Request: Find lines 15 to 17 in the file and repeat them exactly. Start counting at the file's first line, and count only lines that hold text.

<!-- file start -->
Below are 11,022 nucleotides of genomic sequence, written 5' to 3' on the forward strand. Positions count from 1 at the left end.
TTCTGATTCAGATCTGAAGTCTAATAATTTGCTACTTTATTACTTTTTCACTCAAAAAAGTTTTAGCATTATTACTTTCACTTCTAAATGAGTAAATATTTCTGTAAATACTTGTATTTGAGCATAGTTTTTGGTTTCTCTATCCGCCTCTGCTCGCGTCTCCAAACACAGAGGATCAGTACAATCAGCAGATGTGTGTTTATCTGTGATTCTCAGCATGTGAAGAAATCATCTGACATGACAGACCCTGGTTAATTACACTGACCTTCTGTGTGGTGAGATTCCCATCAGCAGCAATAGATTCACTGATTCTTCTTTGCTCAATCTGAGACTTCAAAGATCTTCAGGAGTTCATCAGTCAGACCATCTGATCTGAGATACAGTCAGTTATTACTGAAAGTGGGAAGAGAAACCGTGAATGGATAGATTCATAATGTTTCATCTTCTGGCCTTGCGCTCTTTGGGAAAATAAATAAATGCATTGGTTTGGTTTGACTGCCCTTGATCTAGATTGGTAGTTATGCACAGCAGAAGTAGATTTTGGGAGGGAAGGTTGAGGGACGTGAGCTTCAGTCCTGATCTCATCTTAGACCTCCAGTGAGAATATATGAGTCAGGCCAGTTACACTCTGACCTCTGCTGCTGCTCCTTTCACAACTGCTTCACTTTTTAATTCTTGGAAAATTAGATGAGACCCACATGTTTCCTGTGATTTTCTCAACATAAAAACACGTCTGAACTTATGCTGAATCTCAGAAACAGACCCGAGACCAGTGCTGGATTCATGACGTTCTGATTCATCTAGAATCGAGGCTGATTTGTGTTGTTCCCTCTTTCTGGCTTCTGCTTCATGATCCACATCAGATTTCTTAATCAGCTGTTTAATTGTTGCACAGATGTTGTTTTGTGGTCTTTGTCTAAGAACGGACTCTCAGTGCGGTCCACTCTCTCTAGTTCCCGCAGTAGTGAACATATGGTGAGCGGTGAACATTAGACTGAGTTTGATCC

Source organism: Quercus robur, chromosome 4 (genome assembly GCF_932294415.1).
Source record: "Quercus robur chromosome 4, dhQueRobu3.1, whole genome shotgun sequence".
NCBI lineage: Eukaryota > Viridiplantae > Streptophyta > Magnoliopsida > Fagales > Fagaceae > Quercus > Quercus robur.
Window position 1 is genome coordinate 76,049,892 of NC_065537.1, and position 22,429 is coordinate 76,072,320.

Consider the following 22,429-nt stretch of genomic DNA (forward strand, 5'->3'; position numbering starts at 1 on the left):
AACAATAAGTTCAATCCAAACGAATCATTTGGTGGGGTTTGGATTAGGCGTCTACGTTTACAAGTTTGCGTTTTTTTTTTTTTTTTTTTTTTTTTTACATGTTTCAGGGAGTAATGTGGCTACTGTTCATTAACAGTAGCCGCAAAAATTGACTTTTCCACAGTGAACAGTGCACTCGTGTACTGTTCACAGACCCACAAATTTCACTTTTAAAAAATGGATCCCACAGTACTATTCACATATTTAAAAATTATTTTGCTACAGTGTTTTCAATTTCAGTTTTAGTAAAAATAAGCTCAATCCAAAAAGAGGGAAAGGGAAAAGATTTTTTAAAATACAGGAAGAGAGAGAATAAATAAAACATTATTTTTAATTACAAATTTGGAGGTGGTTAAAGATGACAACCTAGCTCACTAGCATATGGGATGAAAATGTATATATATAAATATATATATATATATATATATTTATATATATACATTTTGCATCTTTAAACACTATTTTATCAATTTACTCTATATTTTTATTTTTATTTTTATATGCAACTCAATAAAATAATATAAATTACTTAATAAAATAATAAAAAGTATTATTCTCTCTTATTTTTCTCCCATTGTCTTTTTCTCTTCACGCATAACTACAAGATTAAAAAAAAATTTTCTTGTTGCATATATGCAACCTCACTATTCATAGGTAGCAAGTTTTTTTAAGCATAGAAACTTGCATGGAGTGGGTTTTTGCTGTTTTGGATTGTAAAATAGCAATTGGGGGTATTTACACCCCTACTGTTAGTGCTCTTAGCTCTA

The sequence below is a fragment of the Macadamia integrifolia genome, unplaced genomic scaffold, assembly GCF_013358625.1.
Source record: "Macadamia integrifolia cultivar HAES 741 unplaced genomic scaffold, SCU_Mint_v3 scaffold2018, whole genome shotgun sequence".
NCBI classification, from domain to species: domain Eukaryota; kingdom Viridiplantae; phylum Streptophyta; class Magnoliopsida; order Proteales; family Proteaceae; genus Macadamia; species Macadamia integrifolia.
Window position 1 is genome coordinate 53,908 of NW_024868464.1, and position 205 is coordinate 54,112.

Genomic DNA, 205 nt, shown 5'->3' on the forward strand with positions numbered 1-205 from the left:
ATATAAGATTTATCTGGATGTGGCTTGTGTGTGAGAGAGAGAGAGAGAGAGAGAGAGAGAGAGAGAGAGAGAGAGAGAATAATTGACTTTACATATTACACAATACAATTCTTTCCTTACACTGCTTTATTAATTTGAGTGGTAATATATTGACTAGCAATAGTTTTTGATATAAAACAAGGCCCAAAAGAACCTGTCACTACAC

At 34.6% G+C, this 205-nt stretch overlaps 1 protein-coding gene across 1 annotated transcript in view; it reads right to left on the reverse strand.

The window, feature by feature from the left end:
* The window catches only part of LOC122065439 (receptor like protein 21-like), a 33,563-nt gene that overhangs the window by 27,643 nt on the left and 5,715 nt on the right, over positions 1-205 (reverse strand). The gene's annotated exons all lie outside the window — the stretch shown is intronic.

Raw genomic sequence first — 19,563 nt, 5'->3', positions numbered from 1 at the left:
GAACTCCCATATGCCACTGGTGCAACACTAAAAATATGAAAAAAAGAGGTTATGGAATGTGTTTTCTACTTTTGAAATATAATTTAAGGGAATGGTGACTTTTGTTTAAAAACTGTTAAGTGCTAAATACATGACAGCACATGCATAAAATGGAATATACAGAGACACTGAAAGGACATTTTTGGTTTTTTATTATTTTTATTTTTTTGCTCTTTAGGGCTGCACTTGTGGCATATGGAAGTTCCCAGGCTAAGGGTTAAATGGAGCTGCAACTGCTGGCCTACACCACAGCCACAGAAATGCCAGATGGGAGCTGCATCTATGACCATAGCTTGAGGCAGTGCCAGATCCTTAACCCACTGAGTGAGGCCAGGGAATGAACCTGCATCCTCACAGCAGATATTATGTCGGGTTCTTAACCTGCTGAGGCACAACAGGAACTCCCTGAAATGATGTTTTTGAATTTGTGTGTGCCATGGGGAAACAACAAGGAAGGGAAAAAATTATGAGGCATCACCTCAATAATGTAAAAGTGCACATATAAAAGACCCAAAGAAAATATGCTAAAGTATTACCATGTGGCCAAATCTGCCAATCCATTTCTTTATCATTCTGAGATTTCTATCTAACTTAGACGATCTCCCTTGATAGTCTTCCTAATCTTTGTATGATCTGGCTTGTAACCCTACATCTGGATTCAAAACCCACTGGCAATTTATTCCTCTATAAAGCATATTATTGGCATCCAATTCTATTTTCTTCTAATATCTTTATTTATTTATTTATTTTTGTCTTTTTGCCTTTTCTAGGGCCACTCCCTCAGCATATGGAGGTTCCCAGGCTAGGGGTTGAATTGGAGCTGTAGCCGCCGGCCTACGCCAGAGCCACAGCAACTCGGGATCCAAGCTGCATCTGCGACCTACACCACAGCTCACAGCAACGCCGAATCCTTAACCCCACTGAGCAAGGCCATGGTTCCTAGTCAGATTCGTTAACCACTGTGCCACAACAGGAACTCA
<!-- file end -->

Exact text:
At 34.6% G+C, this 205-nt stretch overlaps 1 protein-coding gene across 1 annotated transcript in view; it reads right to left on the reverse strand.

The window, feature by feature from the left end:
* The window catches only part of LOC122065439 (receptor like protein 21-like), a 33,563-nt gene that overhangs the window by 27,643 nt on the left and 5,715 nt on the right, over positions 1-205 (reverse strand). The gene's annotated exons all lie outside the window — the stretch shown is intronic.